Portugal’s Passos Coelho Clings to Power After Ministers Resign

The conservative premier is confident that he can stave off new elections even after two of his ministers stepped down.

Portuguese prime minister Pedro Passos Coelho in Brussels, November 22, 2012
Portuguese prime minister Pedro Passos Coelho in Brussels, November 22, 2012 (The Council of the European Union)

Portugal’s prime minister Pedro Passos Coelho said on Wednesday that he was “confident” he could remain in power despite the resignation of two of his ministers and the possible withdrawal of a party from his coalition.

“I hope this internal crisis can be overcome very quickly,” Passos Coelho told reporters in Germany’s capital Berlin where he was attending a summit of European leaders about youth unemployment.

The conservative premier’s political survival hinges on his junior coalition partner which, after hours of talks earlier in the day, hadn’t decided yet whether to continue to support the government.

The party’s leader, Paulo Portas, tendered his resignation as foreign minister on Tuesday which Passos Coelho refused to accept.

Portas’ Christian Democrats, who have 10 percent of the seats in parliament, formed a coalition with the liberal conservatives in June 2011 when the latter fell eight seats short of an outright majority in elections.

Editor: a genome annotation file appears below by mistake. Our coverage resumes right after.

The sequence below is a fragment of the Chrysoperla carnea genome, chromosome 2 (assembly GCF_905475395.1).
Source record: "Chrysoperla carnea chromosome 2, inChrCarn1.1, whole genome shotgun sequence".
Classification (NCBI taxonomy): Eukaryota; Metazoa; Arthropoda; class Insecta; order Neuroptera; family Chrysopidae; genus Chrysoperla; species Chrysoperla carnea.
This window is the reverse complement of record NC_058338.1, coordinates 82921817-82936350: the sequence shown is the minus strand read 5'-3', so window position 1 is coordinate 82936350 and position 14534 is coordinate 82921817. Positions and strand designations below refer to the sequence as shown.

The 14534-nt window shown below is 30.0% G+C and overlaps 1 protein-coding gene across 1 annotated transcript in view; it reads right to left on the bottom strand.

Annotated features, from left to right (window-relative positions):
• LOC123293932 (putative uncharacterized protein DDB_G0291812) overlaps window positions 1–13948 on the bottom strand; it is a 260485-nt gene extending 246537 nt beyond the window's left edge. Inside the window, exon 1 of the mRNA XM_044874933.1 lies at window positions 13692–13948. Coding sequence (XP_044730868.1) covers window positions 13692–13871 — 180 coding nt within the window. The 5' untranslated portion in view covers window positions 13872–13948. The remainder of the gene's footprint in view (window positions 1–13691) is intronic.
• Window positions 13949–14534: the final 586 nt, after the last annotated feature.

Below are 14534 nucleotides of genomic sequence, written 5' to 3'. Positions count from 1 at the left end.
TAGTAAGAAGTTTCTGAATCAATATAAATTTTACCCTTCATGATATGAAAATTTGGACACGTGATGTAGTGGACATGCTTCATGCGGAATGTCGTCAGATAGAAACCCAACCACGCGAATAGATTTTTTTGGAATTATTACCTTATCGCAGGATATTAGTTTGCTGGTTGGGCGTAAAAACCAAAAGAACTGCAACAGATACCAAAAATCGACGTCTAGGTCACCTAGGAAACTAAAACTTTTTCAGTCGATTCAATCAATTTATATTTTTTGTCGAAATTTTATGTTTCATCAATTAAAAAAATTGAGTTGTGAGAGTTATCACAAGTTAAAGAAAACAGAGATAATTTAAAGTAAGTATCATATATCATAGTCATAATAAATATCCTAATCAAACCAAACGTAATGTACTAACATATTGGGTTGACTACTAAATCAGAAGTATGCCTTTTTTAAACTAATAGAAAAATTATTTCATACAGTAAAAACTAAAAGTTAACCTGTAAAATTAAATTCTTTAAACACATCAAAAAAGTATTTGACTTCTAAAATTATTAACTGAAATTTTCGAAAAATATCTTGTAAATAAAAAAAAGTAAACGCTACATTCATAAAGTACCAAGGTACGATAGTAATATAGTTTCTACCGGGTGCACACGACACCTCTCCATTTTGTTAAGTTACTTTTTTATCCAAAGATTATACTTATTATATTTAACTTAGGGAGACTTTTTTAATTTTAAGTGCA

The political crisis was triggered by the resignation of finance minister Vítor Gaspar on Monday. An advocate of Portugal’s fiscal consolidation efforts, he argued that his credibility had been undermined by disappointing budget forecasts and the Constitutional Court overturning some of his reforms. The judges in April struck down pension and public-sector compensation cuts as well as planned reductions in unemployment benefits which should have achieved some €1 billion in deficit reduction.

Portugal’s deficit fell from nearly 10 percent of gross domestic product in 2010, when its economy contracted 3 percent, to 6.4 percent last year. In the first three months of this year, however, the shortfall had risen again to 7.1 percent of GDP.

Western Europe’s poorest economy was given one more year to meet its fiscal targets by its European Union creditors and the International Monetary Fund in March. In early 2011, the bodies pledged €78 billion in financial support to Portugal. It was the third country after Greece and Ireland to require a bailout to stay afloat.

Under the creditors’ most optimistic scenario, Portugal’s debt is expected to peak at 124 percent of GDP next year. In 2009, when the crisis began there, it stood at 70 percent of economic output.

Passos Coelho hopes to stave off early elections which could see the Socialists return to power. They had a 12 percent point lead over the ruling party in a recent survey.

Although the left initially supported economic and fiscal reforms, it has become increasingly critical of austerity measures as popular resistance also mounted. It is unclear if the Socialists would stick with the reform program if they are elected which could jeopardize Portugal’s international financial support.

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